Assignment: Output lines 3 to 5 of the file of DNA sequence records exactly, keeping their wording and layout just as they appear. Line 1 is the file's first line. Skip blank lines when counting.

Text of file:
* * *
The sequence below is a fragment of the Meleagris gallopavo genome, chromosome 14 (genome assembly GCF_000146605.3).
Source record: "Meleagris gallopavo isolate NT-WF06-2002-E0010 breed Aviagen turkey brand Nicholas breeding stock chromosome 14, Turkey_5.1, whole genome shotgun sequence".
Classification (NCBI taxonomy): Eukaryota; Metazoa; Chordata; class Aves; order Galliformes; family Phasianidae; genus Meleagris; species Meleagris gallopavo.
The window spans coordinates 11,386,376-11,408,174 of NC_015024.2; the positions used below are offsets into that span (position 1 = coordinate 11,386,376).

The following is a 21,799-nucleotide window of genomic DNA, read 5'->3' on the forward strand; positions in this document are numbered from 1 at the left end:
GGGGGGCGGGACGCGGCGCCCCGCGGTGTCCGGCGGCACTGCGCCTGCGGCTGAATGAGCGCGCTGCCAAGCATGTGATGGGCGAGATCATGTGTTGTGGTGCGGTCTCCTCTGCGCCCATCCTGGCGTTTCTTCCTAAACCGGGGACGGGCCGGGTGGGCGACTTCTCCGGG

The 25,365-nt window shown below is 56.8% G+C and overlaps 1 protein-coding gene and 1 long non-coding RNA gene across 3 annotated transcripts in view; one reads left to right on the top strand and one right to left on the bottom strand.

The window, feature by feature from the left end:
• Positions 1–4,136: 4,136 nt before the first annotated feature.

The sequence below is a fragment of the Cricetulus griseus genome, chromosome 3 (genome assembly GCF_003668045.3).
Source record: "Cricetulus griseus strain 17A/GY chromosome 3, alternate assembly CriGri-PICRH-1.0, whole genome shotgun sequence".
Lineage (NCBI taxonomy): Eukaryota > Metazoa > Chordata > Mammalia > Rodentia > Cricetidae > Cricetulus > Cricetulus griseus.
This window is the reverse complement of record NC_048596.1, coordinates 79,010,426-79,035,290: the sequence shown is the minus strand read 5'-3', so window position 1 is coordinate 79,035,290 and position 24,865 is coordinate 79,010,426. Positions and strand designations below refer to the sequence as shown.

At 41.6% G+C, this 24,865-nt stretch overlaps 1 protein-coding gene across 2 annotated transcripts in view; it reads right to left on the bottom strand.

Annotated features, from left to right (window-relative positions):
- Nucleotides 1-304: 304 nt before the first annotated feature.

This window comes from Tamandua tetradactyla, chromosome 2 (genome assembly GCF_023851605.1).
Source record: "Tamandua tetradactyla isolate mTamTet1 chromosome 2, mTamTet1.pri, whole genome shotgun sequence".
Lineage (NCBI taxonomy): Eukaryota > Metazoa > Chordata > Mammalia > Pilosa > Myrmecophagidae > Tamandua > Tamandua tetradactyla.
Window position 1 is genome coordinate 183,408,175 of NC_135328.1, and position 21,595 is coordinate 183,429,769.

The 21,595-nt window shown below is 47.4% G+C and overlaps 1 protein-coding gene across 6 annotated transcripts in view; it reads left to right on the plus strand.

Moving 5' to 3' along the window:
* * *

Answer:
Classification (NCBI taxonomy): Eukaryota; Metazoa; Chordata; class Aves; order Galliformes; family Phasianidae; genus Meleagris; species Meleagris gallopavo.
The window spans coordinates 11,386,376-11,408,174 of NC_015024.2; the positions used below are offsets into that span (position 1 = coordinate 11,386,376).

The following is a 21,799-nucleotide window of genomic DNA, read 5'->3' on the forward strand; positions in this document are numbered from 1 at the left end: